The decrease in immigration rates created job opportunities for people who stayed in the country. Brexit tried to create a labour shortage, as well. This may hold back the potential for the economy to grow in the country.
The drop in population was also the reason for the shortage of labour because there will be less demand for goods and services that were sold domestically. This shortage of skills in-country is undoubtedly a sign of red flags for economic growth.
3. Brexit Seemed to Reserve the Protection of Food, Health and Animal’s Right
Many food standards are followed in Britain were originated from the European Union. Britons were quite comfortable that some of the harmful addictive that were using all around the world, were not operating in Briton.
EU also banned animal testing for the whole membership bloc in 2012. This step created anxiety for animal welfare standards that may shift once Brexit moves forward to start its journey.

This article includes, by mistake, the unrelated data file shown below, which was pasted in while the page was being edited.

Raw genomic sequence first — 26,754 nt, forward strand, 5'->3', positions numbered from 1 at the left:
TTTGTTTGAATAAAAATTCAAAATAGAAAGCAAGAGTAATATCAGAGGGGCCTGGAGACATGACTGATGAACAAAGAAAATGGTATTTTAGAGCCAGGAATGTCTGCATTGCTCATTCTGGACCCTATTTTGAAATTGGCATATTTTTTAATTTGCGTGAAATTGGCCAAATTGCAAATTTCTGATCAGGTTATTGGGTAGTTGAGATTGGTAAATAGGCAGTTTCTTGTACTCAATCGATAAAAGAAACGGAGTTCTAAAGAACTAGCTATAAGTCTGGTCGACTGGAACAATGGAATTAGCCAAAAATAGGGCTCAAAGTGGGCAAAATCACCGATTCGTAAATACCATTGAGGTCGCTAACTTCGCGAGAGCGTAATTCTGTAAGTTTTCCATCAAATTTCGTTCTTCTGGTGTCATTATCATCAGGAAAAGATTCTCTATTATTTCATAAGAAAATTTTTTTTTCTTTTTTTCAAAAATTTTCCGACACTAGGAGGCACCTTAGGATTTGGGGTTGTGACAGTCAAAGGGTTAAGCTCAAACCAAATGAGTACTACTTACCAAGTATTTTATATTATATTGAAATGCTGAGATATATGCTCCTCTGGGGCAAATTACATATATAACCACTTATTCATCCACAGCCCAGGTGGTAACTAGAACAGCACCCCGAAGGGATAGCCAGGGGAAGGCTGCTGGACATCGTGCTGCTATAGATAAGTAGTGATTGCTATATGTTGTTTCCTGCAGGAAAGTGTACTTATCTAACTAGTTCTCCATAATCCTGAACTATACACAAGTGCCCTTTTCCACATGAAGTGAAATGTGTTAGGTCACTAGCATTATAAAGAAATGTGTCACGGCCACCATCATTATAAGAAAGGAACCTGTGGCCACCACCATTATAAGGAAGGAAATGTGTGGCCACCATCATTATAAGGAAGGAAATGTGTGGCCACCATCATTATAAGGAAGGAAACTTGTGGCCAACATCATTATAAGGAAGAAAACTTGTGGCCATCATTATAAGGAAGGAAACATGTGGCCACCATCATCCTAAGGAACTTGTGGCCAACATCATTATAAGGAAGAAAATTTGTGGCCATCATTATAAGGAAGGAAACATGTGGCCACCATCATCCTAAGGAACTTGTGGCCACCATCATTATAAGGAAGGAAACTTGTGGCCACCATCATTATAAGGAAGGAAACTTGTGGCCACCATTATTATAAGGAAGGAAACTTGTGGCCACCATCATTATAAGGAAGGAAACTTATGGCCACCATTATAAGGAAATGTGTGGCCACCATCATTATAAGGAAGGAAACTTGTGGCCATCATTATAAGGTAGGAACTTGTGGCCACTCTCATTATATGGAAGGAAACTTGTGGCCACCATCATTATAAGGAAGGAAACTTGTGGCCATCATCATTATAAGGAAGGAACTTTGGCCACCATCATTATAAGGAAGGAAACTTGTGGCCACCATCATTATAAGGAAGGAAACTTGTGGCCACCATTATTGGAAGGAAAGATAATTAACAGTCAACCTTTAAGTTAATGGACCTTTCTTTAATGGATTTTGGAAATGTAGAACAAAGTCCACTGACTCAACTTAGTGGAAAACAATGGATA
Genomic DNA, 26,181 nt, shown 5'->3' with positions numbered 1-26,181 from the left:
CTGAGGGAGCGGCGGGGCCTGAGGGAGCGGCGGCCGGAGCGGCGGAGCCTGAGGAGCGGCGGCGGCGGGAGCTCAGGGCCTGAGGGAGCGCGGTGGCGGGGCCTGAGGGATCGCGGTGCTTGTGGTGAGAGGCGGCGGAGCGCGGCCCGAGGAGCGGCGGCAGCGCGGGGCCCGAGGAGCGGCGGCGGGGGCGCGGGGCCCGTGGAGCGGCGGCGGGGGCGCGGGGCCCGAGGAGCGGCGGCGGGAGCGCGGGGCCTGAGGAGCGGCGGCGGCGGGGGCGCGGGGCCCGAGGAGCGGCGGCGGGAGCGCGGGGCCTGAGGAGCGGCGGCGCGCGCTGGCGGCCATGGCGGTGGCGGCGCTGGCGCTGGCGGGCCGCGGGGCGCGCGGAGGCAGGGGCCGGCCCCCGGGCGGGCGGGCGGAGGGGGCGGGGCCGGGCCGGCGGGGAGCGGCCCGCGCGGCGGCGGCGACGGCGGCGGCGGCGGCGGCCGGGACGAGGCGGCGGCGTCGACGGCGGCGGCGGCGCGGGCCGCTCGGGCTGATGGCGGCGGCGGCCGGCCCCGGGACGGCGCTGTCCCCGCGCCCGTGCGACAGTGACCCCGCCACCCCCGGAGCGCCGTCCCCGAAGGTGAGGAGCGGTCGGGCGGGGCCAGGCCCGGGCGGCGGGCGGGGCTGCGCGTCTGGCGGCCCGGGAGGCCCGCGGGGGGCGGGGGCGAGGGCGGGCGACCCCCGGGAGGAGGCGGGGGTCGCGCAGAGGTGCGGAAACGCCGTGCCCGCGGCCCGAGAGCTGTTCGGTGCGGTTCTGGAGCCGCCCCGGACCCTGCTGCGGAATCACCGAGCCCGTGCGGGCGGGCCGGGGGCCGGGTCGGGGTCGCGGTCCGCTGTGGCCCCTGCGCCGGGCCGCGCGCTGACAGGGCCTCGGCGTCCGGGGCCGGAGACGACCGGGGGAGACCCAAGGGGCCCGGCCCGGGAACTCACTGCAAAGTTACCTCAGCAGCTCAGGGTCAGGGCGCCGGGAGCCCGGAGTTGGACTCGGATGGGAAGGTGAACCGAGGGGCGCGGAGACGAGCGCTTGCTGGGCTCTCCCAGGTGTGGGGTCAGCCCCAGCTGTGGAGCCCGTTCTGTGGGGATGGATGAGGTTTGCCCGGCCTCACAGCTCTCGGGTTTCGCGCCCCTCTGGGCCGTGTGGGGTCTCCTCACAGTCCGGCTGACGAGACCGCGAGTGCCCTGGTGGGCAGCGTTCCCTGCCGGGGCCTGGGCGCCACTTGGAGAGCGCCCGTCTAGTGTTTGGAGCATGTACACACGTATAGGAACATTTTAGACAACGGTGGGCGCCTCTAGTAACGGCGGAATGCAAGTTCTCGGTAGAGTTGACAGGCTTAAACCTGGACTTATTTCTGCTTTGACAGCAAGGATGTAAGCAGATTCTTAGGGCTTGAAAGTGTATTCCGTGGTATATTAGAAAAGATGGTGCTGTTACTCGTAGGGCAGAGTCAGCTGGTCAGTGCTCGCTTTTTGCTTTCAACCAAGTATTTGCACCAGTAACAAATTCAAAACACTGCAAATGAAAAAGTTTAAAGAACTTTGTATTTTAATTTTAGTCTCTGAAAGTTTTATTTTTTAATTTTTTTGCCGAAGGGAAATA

4. Created High-skill Jobs That Might Remain Unfilled
When we roll our eyes over the educational data of Britain and the remaining members of the European Union, EU workers are more educated. 32% of the European Union (EU-27) had a university degree, as compared to the 21% people of the UK.
People who were moving from Europe to Britain contributed 32% more financial assistance than they required in cost support.
5. Household Energy Bills Rose
When the Brexit was finalized, the average household would have saved £1,000 from unnecessary regulations. Some amount of it would have been losing by paying for higher cooling and heating price.
According to the rough estimate, this spending may increase to £500 million because the UK would not be capable of negotiating on price the same as before. There would be air pollution with its impact on the environment. This cost would be a good option for investors to look for more chances with their money instead of staying in Britain.